Court name
HC: Civil Division (Uganda)
Judgment date
7 September 2015

Sinalabaggali Kirevu v Nansamba & Anor (Civil Appeal-2012/49) [2015] UGHCCD 156 (07 September 2015);

Cite this case
[2015] UGHCCD 156
Coram
Namundi, J

THE REPUBLIC OF UGANDA

IN THE HIGH COURT OF UGANDA AT JINJA

 

CIVIL APPEAL NO. 049 OF 2012

(Arising from Lugazi Court Civil Land Suit No. 039/2008)

 

SINALABAGGALI KIREVU VICENT:::::::::::::::::::::APPELLANT

 

VERSUS

 

  1. NULIAT NANSAMBA
  2. ZAINA NANJEGO::::::::::::::::::::::::::::::::::RESPONDENTS

 

BEFORE:  THE HON. JUSTICE GODFREY NAMUNDI

 

 

JUDGMENT

 

 

This was a dispute over the ownership of a piece of land in which the Plaintiffs sought a declaration of ownership of the said suit property.   The Plaintiffs claimed that their parents bought for them a plot on which they built a house.   The Plaintiff’s father abandoned their mother and she brought another man who chased them away from the house.

 

The Defendant who is now the Appellant claimed he bought the land from one Everina Nyindombi in 1999 and took possession.  The trial magistrate decided in favour of the Plaintiffs/Respondents.

 

The Appellant filed 6 grounds of appeal as follows:

  1. The trial magistrate erred in law and fact when she struck off and/or disregarded the admission of the Respondents’ father that the land belonged to the Appellant and that he has never bought land for the Respondent thus arriving at a wrong decision.

 

  1. The trial magistrate erred in law and fact when she relied on a document not tendered nor referred to during proceedings nor giving the Appellant the opportunity to access it or cross examining on it to the detriment of the Appellant.

 

  1. The trial magistrate erred in law and fact when she based on a document/agreement not tendered in Court by either party.

 

  1. The trial magistrate erred in law and fact when she disregarded the Appellant’s agreement and relied on a non-existing agreement.

 

  1. The trial magistrate erred in law and fact when she failed to properly evaluate the evidence.

 

  1. The trial magistrate erred in law and fact when she disregarded the admission by two of the Respondents’ witnesses that the land belonged to the Appellant.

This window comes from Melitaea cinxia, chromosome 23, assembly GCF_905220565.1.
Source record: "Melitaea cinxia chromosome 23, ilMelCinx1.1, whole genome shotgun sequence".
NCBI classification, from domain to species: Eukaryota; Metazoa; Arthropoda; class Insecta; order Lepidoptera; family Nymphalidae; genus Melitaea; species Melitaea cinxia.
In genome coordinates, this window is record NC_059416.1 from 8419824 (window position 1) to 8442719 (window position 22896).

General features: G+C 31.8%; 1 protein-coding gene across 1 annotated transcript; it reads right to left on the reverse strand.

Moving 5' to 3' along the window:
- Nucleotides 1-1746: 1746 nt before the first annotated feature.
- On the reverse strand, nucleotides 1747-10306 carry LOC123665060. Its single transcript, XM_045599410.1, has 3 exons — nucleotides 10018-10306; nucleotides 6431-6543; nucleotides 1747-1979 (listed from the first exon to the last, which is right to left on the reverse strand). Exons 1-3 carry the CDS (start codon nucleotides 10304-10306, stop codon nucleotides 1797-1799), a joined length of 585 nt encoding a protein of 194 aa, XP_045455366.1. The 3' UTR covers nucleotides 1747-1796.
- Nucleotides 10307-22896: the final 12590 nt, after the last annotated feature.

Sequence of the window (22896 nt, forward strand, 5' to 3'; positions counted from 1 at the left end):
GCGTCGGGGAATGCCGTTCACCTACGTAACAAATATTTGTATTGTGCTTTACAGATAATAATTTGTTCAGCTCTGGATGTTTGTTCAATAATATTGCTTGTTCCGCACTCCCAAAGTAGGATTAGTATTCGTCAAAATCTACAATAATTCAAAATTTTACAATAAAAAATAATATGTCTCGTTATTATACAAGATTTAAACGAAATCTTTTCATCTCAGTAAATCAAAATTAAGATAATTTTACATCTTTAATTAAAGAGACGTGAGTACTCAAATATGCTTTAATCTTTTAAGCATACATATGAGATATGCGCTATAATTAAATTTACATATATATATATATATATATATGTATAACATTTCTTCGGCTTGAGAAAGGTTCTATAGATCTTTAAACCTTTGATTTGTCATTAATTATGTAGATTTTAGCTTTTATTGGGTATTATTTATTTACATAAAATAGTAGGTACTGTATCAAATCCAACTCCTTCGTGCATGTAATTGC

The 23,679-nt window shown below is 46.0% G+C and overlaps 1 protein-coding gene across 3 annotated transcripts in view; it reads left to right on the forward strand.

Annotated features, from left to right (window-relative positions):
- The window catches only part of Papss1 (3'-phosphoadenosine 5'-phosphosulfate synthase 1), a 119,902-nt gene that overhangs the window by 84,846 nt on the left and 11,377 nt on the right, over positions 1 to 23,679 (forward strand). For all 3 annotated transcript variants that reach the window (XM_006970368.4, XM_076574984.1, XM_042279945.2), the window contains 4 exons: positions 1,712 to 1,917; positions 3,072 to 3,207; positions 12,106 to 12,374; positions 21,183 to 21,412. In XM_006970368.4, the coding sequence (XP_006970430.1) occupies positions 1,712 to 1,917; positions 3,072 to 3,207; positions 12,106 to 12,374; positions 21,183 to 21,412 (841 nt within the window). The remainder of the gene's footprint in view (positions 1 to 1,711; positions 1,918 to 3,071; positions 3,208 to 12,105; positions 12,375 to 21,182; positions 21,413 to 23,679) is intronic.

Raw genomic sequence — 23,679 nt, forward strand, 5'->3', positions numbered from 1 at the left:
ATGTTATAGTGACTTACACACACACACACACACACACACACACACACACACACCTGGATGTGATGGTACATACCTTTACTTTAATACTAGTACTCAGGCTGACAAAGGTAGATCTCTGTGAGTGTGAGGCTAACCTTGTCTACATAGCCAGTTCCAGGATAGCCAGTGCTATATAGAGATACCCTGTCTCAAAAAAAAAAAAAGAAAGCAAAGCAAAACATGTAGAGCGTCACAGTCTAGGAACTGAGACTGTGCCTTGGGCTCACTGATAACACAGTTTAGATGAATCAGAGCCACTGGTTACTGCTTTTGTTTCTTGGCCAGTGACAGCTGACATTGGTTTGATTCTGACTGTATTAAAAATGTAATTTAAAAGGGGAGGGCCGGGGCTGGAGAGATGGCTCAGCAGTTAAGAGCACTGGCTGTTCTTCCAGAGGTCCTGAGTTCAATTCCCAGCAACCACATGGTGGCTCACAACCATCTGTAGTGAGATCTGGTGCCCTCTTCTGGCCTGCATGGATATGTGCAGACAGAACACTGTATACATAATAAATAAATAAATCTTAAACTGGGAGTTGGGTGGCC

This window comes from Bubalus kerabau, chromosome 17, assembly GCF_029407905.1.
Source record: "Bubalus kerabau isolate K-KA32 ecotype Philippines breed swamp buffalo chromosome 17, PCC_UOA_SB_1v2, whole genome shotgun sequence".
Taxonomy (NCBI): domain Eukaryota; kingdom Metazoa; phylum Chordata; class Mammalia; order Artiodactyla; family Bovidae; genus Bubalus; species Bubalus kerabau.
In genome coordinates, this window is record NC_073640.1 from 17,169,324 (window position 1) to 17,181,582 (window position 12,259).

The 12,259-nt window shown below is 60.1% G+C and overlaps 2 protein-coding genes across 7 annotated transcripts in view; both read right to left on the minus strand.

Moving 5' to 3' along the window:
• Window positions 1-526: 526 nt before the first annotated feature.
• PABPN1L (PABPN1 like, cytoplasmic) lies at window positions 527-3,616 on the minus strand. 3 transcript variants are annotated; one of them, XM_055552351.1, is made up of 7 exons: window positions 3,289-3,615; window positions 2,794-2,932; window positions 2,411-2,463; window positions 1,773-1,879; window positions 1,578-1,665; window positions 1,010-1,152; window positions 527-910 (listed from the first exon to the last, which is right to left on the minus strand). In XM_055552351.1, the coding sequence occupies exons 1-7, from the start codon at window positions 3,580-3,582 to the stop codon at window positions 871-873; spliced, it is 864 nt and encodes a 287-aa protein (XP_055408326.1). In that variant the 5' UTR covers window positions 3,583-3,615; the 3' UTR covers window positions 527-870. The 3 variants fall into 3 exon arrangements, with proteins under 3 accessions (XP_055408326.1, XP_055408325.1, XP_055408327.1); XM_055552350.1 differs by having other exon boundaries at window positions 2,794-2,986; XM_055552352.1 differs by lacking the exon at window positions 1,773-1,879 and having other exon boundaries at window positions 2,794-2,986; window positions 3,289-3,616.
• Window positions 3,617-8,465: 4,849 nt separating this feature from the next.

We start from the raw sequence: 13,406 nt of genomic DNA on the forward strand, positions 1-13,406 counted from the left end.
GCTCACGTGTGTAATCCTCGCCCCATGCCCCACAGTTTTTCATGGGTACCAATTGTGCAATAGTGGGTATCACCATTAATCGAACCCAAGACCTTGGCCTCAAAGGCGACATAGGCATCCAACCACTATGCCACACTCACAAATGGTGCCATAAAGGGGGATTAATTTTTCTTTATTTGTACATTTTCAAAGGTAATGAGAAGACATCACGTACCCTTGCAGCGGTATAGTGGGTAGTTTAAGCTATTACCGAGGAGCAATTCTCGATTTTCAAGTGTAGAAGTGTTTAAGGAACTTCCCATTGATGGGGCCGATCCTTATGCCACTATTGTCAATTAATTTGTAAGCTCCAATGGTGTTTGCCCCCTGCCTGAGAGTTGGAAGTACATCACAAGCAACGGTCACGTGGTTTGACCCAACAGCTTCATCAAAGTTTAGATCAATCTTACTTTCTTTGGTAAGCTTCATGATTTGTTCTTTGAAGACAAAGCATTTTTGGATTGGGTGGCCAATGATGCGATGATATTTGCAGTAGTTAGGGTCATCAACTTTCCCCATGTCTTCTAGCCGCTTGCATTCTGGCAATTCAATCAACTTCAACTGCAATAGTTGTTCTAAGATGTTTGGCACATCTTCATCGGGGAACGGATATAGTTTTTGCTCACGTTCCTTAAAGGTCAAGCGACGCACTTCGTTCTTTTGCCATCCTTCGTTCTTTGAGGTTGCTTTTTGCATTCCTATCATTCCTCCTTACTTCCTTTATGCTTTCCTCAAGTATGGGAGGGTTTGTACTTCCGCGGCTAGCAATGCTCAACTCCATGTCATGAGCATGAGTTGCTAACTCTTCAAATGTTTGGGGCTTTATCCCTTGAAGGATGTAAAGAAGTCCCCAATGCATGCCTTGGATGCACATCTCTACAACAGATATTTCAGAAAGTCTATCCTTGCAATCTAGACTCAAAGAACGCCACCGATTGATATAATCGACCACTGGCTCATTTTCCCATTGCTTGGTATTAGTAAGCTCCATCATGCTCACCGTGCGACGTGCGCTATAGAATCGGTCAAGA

It is the duty of this Court as a first appellate Court to re-evaluate the evidence before it on record and may come to its own conclusions, much as it had no opportunity to observe the witnesses first hand and to study their demeanour.  Ref: Pandya Vrs. R. and NPART Vrs. Nkabula and Sons Ltd (2007) HCB 1.

 

The Appellant argued grounds No. 1, 2, 3, 5 and 6 together.  It is submitted that PW6 Abdu Matovu the father of Plaintiffs in his testimony in Court stated that the suit land belonged to the Appellant/Defendant and did not know how the Appellant had acquired it.  He did not even know who constructed the house.  This according to the Appellant was an admission that should have been relied on by the magistrate.  Reference was made to Haji Asuman Mutekanga Vrs. Equator Growers (U) Ltd - SCCA 7/1995.

 

The record reveals that the trial magistrate instead just disregarded the evidence of PW6 as unreliable.  The Respondents argue that the magistrate having disregarded the said evidence, no weight should be given to it.

 

It is my finding that this whole case revolved around the claim that the suit land was bought by Abdu Matovu – the Plaintiffs’ father together with their mother.  It is even noteworthy that the Plaintiffs even first sued their mother as co-defendant but at a later stage, they withdrew the claims against her and she became their witness.

 

I find that once PW6 denied any knowledge of the suit land, the whole claim remained unsupported and should have collapsed accordingly.

 

It is submitted on grounds 1 and 4 that the Appellant tendered a sale agreement – DE1 and DE2 indicating purchase and receipts for property taxes, and a Criminal Summons that were not challenged on cross examination.

 

On the other hand the Plaintiffs/Respondents did not produce any documentary evidence of ownership of the suit property.

 

A perusal of the record reveals that the Plaintiffs produced several witnesses, none of whom testified to have participated in the sale of the suit property as a witness.   They all just claimed to have known the Plaintiffs’ mother for a long period and that she purchased the suit property.

 

I must say that it is not the number of the witnesses that determine the credibility of a claim, but the quality and credibility of such evidence.

 

It is my finding that the Plaintiffs had no evidence to support their claim.  The trial magistrate should not have allowed it.

 

I accordingly allow the appeal and set aside the Judgment and Orders of the trial magistrate.   Costs to Appellant.

 

 

 

Godfrey Namundi

JUDGE

7/9/2015

 

 

 

 

7/9/2015:

Appellant Present

Abas Bukenya for Appellant

Respondents absent

 

Bukenya:                     Last time Respondents were in Court.

 

Court:  Judgment delivered.

 

 

Godfrey Namundi

JUDGE

7/9/2015